IFSC Lead World Cups Chamonix and Briançon 2021 - Report

© 2021 Jan Virt/IFSC

The two French stops on the Alpine tour of the IFSC Lead World Cups are always a highlight of the competition calendar. This year, being the last two events before the Tokyo 2020 Games, the events provided a marker of the current form of some Olympians and shone a light on the underdogs who consistently nip at the heels of the top players, but rarely get a chance to break on through.

Laura Rogora on form in Chamonix.  © 2021 Daniel Gajda/IFSC
Laura Rogora on form in Chamonix.
© 2021 Daniel Gajda/IFSC

Chamonix brought its typical moody weather, scenic backdrop and long, meandering routes above an enthusiastic crowd. Sadly there were a few hiccups in gauging the difficulty of the women's route, with nine tops in the semi-final round causing Nolwenn Arc (FRA) to be denied a finals place on countback despite completing the route. Laura Rogora (ITA) made her last appearance at an IFSC event before she jets off to Tokyo, and proved that she is on good form by achieving the only top in finals. Natalia Grossman (USA) continued her meteoric rise and claimed a silver medal, her sixth medal of the season, finishing just a few moves ahead of young sixteen-year-old up-and-comer Aleksandra Totkova (BUL) in third (her first senior IFSC World Cup medal). Totkova's style is punchy and dynamic; her high-risk approach is akin to that of Janja Garnbret (SLO) and is exciting to watch. 

Lead Women

1 Laura Rogora ITATOPTOP
2 Natalia Grossman USATOP41+
3 Aleksandra Totkova BULTOP38+
4 Vita Lukan SLOTOP38+
5 Natsuki Tanii JPNTOP32+
6 Julia Chanourdie FRATOP29+
7 Ashima Shiraishi USATOP29+
8 Dinara Fakhritdinova RUSTOP28+
9 Nolwenn Arc FRATOP
10 Eliska Adamovska CZE54
11 Momoko Abe JPN53+
12 Camille Pouget FRA52+
13 Nina Arthaud FRA51+
14 Salomé Romain FRA49+
15 Sabina van Essen NED49+
16 Michelle Hulliger SUI48+
17 Molly Thompson-Smith GBR47+
18 Giorgia Tesio ITA43
20 Eva Maria Hammelmüller AUT41

In the men's final, a tough route saw low highpoints. Seasoned favourite Stefano Ghisolfi (ITA) and long-time competitor Martin Stranik (CZE) matched a score of 32, which was ultimately surpassed by an on-form Sean Bailey (USA), fresh from his first Lead World Cup win in Villars. This was Sean's third win in the season so far, with one Gold in Boulder and two in Lead. Alberto Ginés López (ESP) was the sole male Olympian competing, finishing 14th. 

Sean Bailey is having his best IFSC season yet.  © 2021 Daniel Gajda/IFSC
Sean Bailey is having his best IFSC season yet.
© 2021 Daniel Gajda/IFSC

Lead Men

1 Sean Bailey USA4334+
2 Stefano Ghisolfi ITA4632
3 Martin Stranik CZE4332
4 Sascha Lehmann SUI47+29
5 Victor Baudrand CAN41+28+
6 Marcello Bombardi ITA41+26+
7 Luka Potocar SLO4525+
8 Paul Jenft FRA45+25
9 Masahiro Higuchi JPN41+
10 Hannes Puman SWE41+
11 Yannick Flohé GER41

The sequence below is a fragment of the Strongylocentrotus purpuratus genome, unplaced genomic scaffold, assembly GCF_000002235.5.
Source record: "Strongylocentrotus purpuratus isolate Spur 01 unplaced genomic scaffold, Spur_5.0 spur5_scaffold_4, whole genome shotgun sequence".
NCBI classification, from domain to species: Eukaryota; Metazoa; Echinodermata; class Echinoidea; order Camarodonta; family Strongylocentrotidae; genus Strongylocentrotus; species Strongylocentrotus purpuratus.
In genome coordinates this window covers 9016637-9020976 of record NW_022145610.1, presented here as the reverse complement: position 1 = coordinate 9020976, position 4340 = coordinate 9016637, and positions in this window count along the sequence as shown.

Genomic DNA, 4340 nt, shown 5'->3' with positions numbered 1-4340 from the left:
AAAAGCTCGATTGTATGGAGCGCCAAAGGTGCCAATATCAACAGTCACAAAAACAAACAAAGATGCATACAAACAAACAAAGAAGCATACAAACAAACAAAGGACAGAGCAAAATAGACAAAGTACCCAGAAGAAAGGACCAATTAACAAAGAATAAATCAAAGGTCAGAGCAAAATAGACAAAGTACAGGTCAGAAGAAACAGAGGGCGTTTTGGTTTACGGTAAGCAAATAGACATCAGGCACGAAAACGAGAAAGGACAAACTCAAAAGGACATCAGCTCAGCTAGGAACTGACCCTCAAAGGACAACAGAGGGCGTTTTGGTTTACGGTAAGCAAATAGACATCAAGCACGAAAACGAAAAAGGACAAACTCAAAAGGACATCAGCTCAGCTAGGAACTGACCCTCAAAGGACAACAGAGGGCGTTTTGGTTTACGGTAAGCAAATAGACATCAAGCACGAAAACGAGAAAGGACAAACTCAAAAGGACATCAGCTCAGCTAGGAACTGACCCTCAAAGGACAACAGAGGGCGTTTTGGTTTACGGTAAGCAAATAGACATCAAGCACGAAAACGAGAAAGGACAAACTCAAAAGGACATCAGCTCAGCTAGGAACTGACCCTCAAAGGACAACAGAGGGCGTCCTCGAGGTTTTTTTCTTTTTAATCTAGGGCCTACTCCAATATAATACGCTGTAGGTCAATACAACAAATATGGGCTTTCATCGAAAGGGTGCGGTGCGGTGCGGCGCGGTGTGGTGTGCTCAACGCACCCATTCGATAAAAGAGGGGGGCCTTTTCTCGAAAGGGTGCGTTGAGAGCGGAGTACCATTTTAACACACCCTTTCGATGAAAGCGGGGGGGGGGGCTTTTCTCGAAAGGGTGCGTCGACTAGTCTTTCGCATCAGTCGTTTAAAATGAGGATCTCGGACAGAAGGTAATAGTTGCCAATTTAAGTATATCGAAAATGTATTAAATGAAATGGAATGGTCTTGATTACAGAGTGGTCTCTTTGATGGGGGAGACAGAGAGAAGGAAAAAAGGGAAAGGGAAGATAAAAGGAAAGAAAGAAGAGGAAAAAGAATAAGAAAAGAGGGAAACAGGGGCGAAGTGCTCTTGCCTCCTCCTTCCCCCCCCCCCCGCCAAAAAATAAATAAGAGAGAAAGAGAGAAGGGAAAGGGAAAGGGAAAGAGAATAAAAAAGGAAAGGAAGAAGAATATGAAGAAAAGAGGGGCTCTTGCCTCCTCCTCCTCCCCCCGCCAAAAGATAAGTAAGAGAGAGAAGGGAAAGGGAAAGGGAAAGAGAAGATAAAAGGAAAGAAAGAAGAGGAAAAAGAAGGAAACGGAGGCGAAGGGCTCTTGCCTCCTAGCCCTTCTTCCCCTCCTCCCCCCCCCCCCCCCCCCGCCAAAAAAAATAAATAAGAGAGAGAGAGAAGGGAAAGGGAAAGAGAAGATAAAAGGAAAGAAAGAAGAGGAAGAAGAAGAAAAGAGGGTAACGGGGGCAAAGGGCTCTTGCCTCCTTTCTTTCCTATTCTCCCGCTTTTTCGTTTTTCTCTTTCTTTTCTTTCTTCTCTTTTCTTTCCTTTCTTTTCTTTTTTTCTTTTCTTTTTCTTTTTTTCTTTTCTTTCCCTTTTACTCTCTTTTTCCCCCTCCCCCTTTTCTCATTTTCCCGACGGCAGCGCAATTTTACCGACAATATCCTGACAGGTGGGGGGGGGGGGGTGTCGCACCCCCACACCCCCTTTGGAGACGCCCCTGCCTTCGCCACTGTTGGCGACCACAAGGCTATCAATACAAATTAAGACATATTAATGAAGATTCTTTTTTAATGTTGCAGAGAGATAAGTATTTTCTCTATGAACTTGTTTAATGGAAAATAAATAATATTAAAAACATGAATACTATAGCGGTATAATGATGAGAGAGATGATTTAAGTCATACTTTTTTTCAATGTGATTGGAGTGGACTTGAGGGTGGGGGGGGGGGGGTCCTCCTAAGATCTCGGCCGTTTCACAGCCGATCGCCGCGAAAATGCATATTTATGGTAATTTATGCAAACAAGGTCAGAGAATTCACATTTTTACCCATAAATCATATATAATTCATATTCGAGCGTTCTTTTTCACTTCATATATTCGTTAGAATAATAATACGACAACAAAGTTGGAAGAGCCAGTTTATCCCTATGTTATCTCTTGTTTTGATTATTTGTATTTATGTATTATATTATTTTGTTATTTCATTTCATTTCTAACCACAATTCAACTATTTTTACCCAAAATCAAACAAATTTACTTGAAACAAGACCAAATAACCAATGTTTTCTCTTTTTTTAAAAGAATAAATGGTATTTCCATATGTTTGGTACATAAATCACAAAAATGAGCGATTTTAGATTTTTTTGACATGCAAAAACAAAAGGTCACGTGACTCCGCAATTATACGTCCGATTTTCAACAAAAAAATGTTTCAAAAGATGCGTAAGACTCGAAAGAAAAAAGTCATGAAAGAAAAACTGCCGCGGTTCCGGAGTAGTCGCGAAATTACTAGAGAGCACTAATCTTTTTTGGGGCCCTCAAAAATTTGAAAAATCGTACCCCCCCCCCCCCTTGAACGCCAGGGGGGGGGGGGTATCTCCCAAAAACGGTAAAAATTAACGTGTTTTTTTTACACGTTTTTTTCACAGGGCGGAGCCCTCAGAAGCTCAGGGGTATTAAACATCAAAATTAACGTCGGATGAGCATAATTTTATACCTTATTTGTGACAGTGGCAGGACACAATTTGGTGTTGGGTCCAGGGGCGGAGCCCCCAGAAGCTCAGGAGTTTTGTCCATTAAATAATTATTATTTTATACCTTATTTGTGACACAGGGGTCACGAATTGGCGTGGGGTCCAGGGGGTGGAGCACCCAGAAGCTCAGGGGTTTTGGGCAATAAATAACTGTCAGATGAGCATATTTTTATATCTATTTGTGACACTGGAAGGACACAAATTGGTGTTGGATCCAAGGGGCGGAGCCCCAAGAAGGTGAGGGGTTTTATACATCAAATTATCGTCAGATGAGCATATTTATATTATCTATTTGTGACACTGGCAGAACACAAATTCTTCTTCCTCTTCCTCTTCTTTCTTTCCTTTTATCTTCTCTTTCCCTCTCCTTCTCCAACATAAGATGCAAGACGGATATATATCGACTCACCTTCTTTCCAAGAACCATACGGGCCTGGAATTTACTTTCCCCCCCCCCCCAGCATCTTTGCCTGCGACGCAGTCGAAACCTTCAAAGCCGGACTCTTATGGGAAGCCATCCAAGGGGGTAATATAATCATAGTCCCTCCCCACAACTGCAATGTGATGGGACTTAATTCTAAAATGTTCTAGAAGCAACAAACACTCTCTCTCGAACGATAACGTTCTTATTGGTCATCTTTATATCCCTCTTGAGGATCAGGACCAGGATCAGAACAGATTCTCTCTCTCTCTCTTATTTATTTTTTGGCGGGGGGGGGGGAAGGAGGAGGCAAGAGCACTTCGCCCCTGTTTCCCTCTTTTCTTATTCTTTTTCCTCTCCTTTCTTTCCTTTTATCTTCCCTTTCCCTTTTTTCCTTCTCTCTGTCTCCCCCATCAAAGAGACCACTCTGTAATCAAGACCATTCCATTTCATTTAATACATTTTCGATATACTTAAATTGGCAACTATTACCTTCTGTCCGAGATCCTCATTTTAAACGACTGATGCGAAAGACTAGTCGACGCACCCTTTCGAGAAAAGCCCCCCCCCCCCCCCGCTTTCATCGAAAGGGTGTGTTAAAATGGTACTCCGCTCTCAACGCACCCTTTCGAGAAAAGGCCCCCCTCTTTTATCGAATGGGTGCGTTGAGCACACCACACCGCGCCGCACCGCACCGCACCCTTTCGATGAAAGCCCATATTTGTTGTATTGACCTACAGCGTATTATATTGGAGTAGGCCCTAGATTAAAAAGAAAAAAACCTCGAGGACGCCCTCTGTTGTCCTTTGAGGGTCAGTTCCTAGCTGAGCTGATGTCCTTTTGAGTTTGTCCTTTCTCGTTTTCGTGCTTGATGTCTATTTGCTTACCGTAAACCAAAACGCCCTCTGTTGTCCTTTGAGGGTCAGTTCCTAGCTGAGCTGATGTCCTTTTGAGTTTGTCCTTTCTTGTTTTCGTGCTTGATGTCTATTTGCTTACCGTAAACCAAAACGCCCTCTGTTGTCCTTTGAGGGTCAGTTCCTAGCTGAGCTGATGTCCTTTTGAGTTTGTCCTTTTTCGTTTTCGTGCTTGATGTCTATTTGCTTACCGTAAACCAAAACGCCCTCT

12 Christoph Hanke GER41
13 Mejdi Schalck FRA40+
14 Alberto Ginés López ESP39+
15 Sebastian Halenke GER39+
16 Sohta Amagasa JPN38+
17 Mikel Asier Linacisoro Molina ESP38+
18 Milan Preskar SLO38+
19 Nao Monchois FRA38+
20 Stefan Scherz AUT37+
29 Hamish McArthur GBRQual: 27.39

Less than one week later, the athletes and their contingents had made their way to Briançon, where numbers were slightly fewer. Alberto Ginés López was the last Tokyo-qualified man standing once again, while no female Tokyo-qualified athletes chose to compete. 

As ever, the risk of rainstorms and thunder and lightning threatened to end play, but thankfully only a brief but heavy downpour of rain occurred during the final. It's a serious risk at this venue, where an organiser was struck by lightning in 2015 and finals were cancelled. Thankfully the event has since moved to a less risky location in Briançon. Nonetheless, rain (and double rainbows) coloured the finals. The crowd were masked and hooded, showing enthusiasm despite the conditions. 

In the men's final, a tricky-to-read route on dual-tex tube-like volumes unsettled some athletes. Top qualifier on the qualification day Luka Potocar (SLO) fell low in the roof after misreading a technical feet-first section. An awkward perched move on the aréte of a triangular volume caused issues for multiple athletes, including Sascha Lehmann (SUI) and Fedir Samoilov (UKR), while Sean Bailey (USA) and Martin Stranik pushed their way into a stem-like rest, before falling on the way out of it. Dmitrii Fakirianov (RUS) set an impressive highpoint of 39+ to earn his first IFSC World Cup medal since his breakout year in 2016. Stefano Ghisolfi (ITA) - arguably the favourite in this event - pushed further to 42+ to take the win, his first since Kranj 2018.

Stefano Ghisolfi on his way to a win in Briançon.  © 2021 Jan Virt/IFSC
Stefano Ghisolfi on his way to a win in Briançon.